Take reporting as an example. With data pulled from the right sources, marketing operations can build dashboards that effectively measure, rank, and benchmark key metrics and trends.
The head of marketing can then take these dashboard to prove marketing success and ROI to non-marketers across organization. When a new campaign makes its way down the pipeline, the head can provide direction without worrying about individual task assignments.
How Marketing Operations Works With the Larger Marketing Team
To the rest of the marketing team, especially the creative team and channel experts, marketing operations paves the way to focus them on their key skill sets and responsibilities.
A graphic designer is a visual artist, not a project manager, and might struggle to move new designs through the right approval process. Similarly, a copywriter is a storyteller at heart who might not know how to operate the CRM well enough to actually plug their messaging into the right email marketing format.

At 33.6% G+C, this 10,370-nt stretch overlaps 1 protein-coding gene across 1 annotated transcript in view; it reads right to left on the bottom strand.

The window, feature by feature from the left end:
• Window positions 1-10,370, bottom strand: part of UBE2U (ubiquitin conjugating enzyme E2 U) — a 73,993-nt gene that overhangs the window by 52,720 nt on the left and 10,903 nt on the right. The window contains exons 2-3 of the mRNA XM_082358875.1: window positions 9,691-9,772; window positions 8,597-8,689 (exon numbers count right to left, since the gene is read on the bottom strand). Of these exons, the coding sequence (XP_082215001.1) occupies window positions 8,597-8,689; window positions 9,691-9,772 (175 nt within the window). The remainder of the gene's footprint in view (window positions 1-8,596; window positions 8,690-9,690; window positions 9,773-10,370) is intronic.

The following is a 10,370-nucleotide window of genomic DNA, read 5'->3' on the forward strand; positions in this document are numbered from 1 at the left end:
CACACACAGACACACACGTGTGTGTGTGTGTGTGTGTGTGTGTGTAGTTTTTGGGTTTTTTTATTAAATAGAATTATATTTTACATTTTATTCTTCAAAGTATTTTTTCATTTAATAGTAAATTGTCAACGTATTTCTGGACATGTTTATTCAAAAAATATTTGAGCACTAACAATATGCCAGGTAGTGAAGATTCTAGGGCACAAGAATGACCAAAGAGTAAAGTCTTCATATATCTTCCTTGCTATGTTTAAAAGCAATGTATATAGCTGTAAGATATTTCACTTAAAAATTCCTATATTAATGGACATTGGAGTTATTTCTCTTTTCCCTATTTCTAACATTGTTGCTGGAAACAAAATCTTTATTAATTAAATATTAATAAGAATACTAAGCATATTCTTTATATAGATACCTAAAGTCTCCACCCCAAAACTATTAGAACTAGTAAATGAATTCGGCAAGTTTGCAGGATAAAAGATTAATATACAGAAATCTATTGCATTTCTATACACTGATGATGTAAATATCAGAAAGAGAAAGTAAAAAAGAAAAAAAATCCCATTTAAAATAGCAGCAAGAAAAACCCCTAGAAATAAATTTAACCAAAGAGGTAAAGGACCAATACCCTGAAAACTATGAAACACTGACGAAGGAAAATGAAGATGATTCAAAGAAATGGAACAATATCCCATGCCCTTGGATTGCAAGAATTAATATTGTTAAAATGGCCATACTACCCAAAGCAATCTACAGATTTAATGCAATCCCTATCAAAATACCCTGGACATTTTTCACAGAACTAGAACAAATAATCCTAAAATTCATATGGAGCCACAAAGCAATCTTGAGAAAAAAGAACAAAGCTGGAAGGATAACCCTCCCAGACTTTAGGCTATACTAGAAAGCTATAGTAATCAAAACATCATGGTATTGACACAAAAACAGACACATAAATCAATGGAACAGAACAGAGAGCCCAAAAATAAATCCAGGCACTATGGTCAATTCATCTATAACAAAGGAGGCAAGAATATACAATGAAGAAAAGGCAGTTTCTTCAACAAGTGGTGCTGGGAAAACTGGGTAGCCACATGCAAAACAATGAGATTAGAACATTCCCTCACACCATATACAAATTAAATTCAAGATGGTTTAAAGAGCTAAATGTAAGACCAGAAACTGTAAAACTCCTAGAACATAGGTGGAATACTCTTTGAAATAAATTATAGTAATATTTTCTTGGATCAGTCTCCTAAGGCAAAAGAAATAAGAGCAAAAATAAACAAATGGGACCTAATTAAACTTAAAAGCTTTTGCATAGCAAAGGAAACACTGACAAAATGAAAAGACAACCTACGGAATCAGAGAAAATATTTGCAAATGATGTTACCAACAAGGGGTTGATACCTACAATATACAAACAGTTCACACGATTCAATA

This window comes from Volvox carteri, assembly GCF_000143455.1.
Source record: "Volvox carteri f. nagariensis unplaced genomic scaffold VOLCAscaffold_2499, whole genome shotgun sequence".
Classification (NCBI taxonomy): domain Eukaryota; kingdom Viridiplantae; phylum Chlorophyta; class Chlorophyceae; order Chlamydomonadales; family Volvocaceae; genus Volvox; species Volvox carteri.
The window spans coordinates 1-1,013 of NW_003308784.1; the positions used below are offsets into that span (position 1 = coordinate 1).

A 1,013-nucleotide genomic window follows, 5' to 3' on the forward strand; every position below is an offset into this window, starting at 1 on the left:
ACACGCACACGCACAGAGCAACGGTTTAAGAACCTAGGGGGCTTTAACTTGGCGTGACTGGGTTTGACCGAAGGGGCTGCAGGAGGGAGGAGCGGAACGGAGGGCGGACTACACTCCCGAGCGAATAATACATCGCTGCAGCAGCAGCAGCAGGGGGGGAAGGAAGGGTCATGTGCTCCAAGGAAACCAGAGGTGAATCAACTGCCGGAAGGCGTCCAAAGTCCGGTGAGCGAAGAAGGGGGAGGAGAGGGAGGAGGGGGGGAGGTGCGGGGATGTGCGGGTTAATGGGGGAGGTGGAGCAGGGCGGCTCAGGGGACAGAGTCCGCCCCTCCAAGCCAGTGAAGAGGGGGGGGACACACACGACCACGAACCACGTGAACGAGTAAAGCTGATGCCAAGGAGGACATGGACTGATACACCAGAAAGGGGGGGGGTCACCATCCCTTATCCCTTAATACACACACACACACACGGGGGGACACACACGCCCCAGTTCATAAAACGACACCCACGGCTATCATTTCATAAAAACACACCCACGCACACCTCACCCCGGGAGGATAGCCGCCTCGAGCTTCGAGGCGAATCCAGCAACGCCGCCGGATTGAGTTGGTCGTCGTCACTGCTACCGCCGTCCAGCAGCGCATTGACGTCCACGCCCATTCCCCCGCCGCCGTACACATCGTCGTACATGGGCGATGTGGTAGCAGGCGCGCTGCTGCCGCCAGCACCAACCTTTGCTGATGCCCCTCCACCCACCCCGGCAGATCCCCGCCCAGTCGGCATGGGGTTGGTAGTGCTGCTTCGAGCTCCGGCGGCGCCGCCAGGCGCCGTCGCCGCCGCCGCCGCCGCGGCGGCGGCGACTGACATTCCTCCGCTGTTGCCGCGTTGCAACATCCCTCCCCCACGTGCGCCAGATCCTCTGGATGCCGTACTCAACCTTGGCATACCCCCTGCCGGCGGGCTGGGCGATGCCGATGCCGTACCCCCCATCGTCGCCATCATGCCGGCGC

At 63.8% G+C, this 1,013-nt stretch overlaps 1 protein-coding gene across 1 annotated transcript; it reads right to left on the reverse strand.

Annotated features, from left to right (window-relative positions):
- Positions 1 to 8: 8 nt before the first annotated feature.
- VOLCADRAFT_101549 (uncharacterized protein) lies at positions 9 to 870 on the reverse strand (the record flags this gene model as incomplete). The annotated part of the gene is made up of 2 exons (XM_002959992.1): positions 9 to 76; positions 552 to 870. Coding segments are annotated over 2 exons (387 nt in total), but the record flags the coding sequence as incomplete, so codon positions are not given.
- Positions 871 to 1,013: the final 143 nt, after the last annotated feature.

Again, marketing operations can step into the void to take care of these tasks. The team becomes the connector between all areas of the marketing organization, ensuring not just efficient but also positive and productive teamwork focused on everyone’s core strengths.
Optimizing Your Marketing Operations for Sustainable Success
Understanding the nature and nuances of marketing operations is central to ensuring a smooth flow of project, processes, and technology. Still, you can take a wide range of steps to create and perfect your operations strategy, starting with the right software to minimize complications and optimize functionality.
That’s where Welcome steps in. As providers of a wide range of marketing operations software, we can help to not just simplify your marketing technology stack, but also improve the entire flow of creative and campaign development in the process.
From reporting and analytics to task and campaign management, and even digital asset management solutions Welcome eliminates the guesswork that holds back so many marketing teams.
Marketers from Twitter to Panasonic have used our solutions to unify their people, tech, and data. Ready to learn more? Get started with a free account today.